Mossberg Tells PC Makers To Cut The Craplets

from the the-ad-supported-PC-is-back dept

Anyone who has bought a new PC in recent years knows all about the rigmarole associated with getting them going once they've been taken out of the box. In addition to all of the preferences, the user is faced with an onslaught of what are basically software ads in the form of trial services. Wall Street Journal tech columnist Walt Mossberg, who has certainly seen more than his fair share of computers over the years, was nevertheless struck by how ridiculous things have gotten, after experiencing the joys of setting up a new Sony Vaio laptop. In addition to two dozen pieces of teaser software for services from Napster and AOL, the computer came pre-loaded with four feature-length movies from Sony Pictures. Of course the movies, which were taking up valuable space on the hard drive, couldn't be viewed without first paying Sony. The problem, as Mossberg correctly identifies, is that computer manufacturers act as if the computer doesn't belong to the user, but is instead some platform for them to pitch services. It could be argued that all of these pitches help subsidize the cost of the computer, or at least help defray the growing Windows tax (the fact that as hardware prices continue to drop, the portion of a computer's price that goes to paying for Windows goes up). But it's not surprising, then, that consumers are increasingly interested in alternatives, like desktop Linux, as a way of avoiding the whole mess.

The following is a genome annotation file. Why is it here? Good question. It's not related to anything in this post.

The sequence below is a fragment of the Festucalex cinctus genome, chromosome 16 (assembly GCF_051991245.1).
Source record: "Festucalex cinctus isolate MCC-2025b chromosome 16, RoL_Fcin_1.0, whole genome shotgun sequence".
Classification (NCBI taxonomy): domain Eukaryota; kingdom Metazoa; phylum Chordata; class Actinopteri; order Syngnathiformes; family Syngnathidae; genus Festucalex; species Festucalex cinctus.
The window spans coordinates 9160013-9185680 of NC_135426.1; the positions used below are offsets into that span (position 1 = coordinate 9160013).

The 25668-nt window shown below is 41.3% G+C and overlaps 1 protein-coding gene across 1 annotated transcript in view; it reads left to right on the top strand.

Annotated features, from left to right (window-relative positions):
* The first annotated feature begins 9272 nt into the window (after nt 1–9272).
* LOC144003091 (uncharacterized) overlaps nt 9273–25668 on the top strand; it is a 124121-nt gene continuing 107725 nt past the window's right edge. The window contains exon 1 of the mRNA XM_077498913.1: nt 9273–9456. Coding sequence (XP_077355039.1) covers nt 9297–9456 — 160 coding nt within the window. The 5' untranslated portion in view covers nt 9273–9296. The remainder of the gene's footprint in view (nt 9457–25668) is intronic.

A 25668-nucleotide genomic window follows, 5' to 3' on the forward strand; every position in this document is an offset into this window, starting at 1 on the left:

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  1. identicon
    Reed, 6 Apr 2007 @ 4:30pm

    Don't feel sorry for CEO's

    "You might be surprised at what happens in commodity markets if you actually look into it. Even at its height, Enron was only making a 6% profit and a good portion of that was accounting fraud"

    I wouldn't feel sorry for CEO's.

    In 1980 the average CEO made 45 times the pay of a average full-time worker

    In 1991 CEO's made made around 140 times the pay of a average full time worker leading one analyst to comment "CEO is paid so much more than the ordinary worker that he hasn't the slightest clue as to how the rest of the country lives"

    In 2005 once again CEO's increased their average pay to 352 times that of an average worker.

    I guess the concepts of greed and gluttony are long gone in the new United Corporations of America.

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